Case Study: Lincoln Monopoly

College Science
School / Department (list all where collaborative across more than one) Chemistry
Project / Innovation Title Lincoln Monopoly
Start & End Dates (where applicable) Semester A (first run in 2020/21, now annual)
Project Lead Name Dr Hilary Hamnett
Additional Project Team Members n/a


Lincoln Monopoly is an outdoor formative game that third-year students in the School of Chemistry play as part of a module called FRS3056 Public Understanding of Forensic Science. It was introduced during the pandemic, as it was not possible to run any of our usual overseas field trips on the BSc (Hons) Forensic Science programme, and this game is mostly outdoors. There are usually 70–80 students in each cohort. The aim is for students to apply their knowledge of forensic science to situations that may involve members of the public, and to demonstrate their eye for detail.

Students can work individually or in teams to go around the Lincoln city Monopoly board in real life on foot. At some of the locations they are asked to find specific information or conduct a task or take a selfie (selfies of the whole team are requested at each of the four ‘gates’ in the city: Stonebow, Pottergate, Newport Arch and Exchequer gate). Answers and images are uploaded to a Blackboard quiz, which is formatively assessed and there is a prize for the top-scoring team. There is no time limit on the game and students are timetabled to complete it on the Thursday of the week of the Lincoln Christmas market. To take into account accessibility challenges and also the use of Blackboard on mobile devices whilst out and about, there is no prize for the ‘fastest team’. Teams can split up and go to different locations around the city separately, or stick together around the ‘board’. The Blackboard quiz is available in advance and all questions appear at once, so students can plan their route. The questions are based around forensic scenarios (such as a suspicious fire, a collision with a train, etc.), but also include questions about key landmarks and the history of the city.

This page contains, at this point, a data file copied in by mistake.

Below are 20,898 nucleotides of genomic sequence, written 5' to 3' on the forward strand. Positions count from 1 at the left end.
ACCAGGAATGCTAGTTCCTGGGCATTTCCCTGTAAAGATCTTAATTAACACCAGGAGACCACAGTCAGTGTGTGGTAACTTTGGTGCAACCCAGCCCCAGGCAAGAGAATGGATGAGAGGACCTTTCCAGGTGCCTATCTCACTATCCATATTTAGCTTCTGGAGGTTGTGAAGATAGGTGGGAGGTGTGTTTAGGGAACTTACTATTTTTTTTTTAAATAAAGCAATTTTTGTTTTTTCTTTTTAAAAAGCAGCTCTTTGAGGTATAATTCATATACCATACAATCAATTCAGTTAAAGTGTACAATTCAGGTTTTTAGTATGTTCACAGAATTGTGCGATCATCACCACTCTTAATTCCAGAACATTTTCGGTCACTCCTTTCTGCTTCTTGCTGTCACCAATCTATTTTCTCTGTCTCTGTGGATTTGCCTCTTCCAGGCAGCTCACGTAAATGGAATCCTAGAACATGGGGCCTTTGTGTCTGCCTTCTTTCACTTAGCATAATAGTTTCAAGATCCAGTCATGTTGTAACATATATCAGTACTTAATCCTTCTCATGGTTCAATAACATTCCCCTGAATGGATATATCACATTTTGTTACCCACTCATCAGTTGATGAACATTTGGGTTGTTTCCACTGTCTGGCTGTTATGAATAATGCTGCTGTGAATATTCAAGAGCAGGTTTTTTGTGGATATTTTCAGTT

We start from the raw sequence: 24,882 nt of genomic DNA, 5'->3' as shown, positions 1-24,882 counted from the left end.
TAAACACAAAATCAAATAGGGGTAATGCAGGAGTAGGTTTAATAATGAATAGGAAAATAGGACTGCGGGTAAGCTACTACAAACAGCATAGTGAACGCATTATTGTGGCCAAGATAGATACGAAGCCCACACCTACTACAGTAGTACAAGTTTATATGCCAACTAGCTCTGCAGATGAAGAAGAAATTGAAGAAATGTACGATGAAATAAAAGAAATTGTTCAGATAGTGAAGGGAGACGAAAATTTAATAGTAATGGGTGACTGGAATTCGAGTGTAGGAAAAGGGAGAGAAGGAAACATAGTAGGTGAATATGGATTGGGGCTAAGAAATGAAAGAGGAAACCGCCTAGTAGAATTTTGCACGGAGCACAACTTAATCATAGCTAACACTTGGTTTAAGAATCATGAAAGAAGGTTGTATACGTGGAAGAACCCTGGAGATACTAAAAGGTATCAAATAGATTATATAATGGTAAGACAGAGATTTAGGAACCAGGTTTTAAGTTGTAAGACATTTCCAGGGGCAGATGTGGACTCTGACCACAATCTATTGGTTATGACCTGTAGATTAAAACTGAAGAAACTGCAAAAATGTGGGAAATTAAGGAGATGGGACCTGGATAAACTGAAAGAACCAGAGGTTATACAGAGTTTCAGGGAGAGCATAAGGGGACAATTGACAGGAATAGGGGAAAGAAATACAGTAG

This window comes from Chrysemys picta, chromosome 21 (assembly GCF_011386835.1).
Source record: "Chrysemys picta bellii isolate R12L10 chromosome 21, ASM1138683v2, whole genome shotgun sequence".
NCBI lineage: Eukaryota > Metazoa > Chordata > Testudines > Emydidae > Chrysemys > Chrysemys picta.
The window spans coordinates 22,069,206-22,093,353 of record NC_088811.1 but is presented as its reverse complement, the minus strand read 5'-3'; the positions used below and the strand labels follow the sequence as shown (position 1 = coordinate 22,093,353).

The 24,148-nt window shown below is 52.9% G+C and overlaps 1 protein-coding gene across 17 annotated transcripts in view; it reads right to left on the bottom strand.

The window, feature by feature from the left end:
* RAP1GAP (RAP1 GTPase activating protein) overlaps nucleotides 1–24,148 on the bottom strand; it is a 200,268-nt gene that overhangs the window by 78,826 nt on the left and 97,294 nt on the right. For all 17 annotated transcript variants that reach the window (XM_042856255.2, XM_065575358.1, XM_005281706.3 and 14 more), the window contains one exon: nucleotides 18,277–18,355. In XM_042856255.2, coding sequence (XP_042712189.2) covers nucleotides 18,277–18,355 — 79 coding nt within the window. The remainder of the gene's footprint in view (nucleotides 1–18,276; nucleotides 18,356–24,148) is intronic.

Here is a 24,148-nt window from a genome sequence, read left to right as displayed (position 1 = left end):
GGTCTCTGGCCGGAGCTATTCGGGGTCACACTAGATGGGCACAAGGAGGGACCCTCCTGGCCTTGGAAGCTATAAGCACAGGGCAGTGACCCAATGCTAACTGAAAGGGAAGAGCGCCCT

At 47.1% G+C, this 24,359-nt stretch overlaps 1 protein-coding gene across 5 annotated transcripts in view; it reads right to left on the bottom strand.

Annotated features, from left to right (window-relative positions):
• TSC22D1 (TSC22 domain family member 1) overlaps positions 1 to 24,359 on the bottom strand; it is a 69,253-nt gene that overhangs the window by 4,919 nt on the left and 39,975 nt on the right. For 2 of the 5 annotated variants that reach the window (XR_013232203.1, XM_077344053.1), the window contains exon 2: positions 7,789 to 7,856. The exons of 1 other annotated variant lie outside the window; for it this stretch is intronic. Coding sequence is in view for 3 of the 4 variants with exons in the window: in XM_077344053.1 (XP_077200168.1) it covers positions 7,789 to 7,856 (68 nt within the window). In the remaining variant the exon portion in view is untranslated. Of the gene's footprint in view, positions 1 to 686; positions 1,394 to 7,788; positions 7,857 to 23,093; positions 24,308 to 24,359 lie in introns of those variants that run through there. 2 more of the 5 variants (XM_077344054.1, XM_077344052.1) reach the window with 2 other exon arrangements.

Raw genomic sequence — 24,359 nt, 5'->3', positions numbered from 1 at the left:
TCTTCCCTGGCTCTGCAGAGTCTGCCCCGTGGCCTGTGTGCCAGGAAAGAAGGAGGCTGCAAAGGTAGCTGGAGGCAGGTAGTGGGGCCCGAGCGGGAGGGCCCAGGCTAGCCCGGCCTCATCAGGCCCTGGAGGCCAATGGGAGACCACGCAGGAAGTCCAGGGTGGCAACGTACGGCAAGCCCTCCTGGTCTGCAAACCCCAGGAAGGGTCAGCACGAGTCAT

Examples of tasks:

  • Test a sample of water from the Brayford Pool for cocaine with a point-of-care drugs test.
  • Take a selfie with a poisonous substance (plant, chemical, etc.) most students choose alcohol!
  • Count the number of CCTV cameras at the High Street level crossing and check a line-of-sight to confirm or refute an eyewitness statement.
  • Visit the law Court inside the Lincoln Castle grounds.
  • Take a photo of a swan on the Brayford Pool.

Student engagement is good with the quiz even though the game is formative, with more than half the cohort taking part in 2022/23. It is not always possible to predict what students will get out of an educational game in terms of learning outcomes, but feedback is positive with “the outdoor game” as a response to the module evaluation survey question “Things I enjoyed about this module and why…”


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